Statistics Don't Support Fear of Crime at New Casino

Casino security a big-ticket item for Nooksacks, fighting public perception

Aug. 24--Opponents of the new Northwood Crossing Casino have claimed that casinos attract drugs and crime, but crime statistics from the Nooksack Indian Tribe's existing casino don't clearly support the theory.

From Jan. 1, 2001, to May 15, 2006, the Whatcom County Sheriff's Office responded to 554 incidents in a 1-square-mile area that includes the Nooksack River Casino, the tribe's Deming casino.

But that area also includes Mount Baker High School, surrounding houses and the tribe's gas station, liquor store and market, which means some of the incidents are not related to the casino.

"It's very difficult to trace," said Whatcom County Sheriff Bill Elfo. "I don't know where we can affirmatively say (the casino) has had a significant impact on crime. I have heard from residents in Deming who are more concerned about the noise and traffic."

Nooksack Tribal Police reported 28 incidents in 2005 and 12 incidents up to June 2006 for an area including the Nooksack River Casino and other businesses.

Of the 12 incidents reported in 2006, seven were related to the casino and included two cases of domestic violence, one case of theft in the parking lot, one crash into a parked car, two requests for help and one case where police had to remove a problem customer.

"We spend hundreds of thousands of dollars a year on surveillance, security training," said Mike Wootan, manager of the Nooksack River Casino. "We want our customers to come, park their cars and feel safe."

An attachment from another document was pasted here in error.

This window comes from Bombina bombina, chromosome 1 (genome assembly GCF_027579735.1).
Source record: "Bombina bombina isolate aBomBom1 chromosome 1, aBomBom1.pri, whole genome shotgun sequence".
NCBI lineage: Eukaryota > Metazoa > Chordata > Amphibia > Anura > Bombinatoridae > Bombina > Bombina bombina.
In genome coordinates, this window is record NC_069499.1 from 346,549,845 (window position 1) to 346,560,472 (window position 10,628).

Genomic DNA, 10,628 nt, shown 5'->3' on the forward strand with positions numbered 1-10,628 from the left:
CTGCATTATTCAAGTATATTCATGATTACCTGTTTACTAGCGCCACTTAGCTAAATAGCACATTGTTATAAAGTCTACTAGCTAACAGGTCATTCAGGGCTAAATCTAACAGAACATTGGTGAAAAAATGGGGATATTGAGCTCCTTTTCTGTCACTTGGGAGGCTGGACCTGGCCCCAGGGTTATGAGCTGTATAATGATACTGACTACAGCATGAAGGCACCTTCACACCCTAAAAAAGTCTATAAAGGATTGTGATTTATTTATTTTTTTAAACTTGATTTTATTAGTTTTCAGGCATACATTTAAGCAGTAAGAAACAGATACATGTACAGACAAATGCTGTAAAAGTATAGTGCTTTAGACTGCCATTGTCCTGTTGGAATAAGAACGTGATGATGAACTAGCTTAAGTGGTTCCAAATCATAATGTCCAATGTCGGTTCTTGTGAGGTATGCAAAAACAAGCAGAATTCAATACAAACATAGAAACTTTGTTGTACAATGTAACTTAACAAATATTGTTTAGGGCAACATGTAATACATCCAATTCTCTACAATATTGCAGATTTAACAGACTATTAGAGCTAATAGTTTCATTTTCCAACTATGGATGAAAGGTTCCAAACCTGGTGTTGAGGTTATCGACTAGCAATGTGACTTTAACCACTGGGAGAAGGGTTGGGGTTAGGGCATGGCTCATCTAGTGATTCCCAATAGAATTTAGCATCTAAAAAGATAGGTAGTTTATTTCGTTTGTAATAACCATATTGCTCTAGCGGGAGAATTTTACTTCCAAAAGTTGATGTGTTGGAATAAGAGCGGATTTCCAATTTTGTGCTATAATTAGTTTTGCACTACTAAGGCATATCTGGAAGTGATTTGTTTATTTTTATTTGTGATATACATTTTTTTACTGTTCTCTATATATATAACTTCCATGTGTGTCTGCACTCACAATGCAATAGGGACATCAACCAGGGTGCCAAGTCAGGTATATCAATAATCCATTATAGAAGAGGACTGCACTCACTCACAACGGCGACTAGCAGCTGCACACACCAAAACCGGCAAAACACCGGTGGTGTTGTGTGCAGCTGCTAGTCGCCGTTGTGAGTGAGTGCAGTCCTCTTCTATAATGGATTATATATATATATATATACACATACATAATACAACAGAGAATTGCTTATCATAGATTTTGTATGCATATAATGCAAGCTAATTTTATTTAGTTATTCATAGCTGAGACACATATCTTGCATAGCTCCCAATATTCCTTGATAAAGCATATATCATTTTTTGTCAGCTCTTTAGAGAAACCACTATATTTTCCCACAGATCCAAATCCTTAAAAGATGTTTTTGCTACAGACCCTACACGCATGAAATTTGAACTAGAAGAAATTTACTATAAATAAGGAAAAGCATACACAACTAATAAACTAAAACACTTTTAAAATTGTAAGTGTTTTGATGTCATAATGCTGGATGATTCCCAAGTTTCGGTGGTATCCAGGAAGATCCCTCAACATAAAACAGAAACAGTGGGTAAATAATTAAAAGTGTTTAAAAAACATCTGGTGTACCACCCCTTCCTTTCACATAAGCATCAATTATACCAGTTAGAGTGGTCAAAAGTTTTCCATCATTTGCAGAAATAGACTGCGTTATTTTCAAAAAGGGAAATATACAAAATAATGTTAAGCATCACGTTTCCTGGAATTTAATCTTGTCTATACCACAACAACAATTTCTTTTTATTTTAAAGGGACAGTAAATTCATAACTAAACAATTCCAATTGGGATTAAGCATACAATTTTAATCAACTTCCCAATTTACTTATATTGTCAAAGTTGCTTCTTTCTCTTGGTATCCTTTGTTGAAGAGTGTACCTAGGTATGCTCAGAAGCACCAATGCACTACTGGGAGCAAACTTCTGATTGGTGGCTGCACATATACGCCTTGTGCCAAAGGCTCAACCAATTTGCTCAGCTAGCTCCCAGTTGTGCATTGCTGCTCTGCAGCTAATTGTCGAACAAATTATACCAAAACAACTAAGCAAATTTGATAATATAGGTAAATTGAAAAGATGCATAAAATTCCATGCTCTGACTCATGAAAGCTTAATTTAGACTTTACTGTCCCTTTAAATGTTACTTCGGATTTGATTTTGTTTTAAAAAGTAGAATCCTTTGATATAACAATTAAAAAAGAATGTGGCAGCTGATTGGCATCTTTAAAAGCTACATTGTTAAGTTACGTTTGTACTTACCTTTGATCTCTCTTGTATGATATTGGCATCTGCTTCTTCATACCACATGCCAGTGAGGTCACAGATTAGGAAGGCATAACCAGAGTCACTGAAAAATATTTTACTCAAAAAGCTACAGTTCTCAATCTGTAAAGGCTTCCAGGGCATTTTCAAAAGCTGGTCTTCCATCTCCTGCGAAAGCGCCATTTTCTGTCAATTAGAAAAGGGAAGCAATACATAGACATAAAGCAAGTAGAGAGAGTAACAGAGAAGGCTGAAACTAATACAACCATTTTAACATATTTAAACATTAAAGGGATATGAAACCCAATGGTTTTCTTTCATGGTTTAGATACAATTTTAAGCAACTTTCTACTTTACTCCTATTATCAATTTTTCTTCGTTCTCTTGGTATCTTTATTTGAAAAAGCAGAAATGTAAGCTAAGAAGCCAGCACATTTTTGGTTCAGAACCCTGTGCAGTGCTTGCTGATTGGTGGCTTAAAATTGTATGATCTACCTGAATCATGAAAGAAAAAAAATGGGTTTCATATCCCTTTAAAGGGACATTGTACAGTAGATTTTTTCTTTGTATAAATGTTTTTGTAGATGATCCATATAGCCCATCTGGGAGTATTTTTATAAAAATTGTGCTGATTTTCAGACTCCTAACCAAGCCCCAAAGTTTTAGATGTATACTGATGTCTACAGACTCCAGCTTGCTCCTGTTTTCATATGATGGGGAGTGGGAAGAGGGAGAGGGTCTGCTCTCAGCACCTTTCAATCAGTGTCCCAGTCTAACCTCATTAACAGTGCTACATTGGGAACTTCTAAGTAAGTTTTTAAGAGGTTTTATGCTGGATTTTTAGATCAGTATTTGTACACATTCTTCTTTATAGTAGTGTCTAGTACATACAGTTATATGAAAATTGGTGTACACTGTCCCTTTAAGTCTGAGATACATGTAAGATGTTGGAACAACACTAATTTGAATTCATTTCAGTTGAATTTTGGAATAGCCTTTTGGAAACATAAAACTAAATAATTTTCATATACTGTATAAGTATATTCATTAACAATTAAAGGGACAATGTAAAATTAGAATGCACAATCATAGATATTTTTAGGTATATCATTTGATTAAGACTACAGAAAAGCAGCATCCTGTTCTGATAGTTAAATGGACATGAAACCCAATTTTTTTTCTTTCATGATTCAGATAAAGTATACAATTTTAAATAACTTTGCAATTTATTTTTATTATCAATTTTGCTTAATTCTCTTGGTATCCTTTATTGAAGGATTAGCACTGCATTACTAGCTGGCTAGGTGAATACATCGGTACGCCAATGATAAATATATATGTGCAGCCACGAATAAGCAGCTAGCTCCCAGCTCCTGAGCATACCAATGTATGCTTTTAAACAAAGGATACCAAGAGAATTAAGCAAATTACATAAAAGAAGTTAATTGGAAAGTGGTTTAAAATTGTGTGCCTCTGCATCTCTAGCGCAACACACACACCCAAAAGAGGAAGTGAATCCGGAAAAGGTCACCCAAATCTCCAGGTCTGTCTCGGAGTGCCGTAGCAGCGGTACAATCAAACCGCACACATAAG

The Nooksack River Casino, however, isn't an equal comparison to the tribe's new casino. The Deming casino is located on a state highway in a more populated area, while the new casino is being built in a more isolated, agricultural area.

"We do have concerns about the propensity for (crime)" Elfo said. "Any time you have drinking or gambling going on, there's always the potential for any type of criminal activity."

Casino customers aren't criminals, Wootan said. During the day, they tend to be people in their 60s, often retired. While the age group skews a little younger at night, Wootan said customers tend to be in their 50s.

Larry Mount, chief of the Nooksack Tribal Police, said crime at the Nooksack River Casino is no more or less than at shopping centers with large parking lots that attract car prowlers.

"The casino itself works very hard at making it a safe place for their patrons," Mount said.

Lummi Nation did not provide crime statistics for its Silver Reef Casino after requests by The Bellingham Herald.


This is a Whatcom County Sheriff's incident report from Jan. 1, 2001 to May 15, 2006. The calls occurred in a 1-square-mile area that includes the Nooksack River Casino, the Mount Baker High School, the tribe's gas station and the Nooksack Market Centre. The Sheriff's Office responded to 554 incidents during this time period.

Incident 2001 2002 2003 2004 2005 2006

Custodial Interference 1 1

Theft of Gasoline 1

Aggravated Assault 1 2 1

Burglary 2 1 1 2

Theft 6 3 2 1 6

Auto Theft 1 1 1

Fraud 1 1

Forgery 2 1 1 1 4

Indecent Liberties 1

Simple Assault 3 1 1 2 1 2

Shoplifting 1 3

Death Investigation 1 1

Malicious Mischief 3 1 5 3 1

Weapons 1 1

Drugs -- Felony 1 1 1

Liquor Law Violation 1 1 1

Recovered Stolen Vehicle 2 4

Vehicle Prowl 1 2 3 1 3

Disorderly Person 1

Prowler 1

Person with Weapon 2

Fight 2 1 1 1

Trespass 1 1 1 2 4

Shots Fired 1 1 2

Violation of a Domestic Order 2 3 1 1 1

Obstructing 1 1

Verbal Domestic 1

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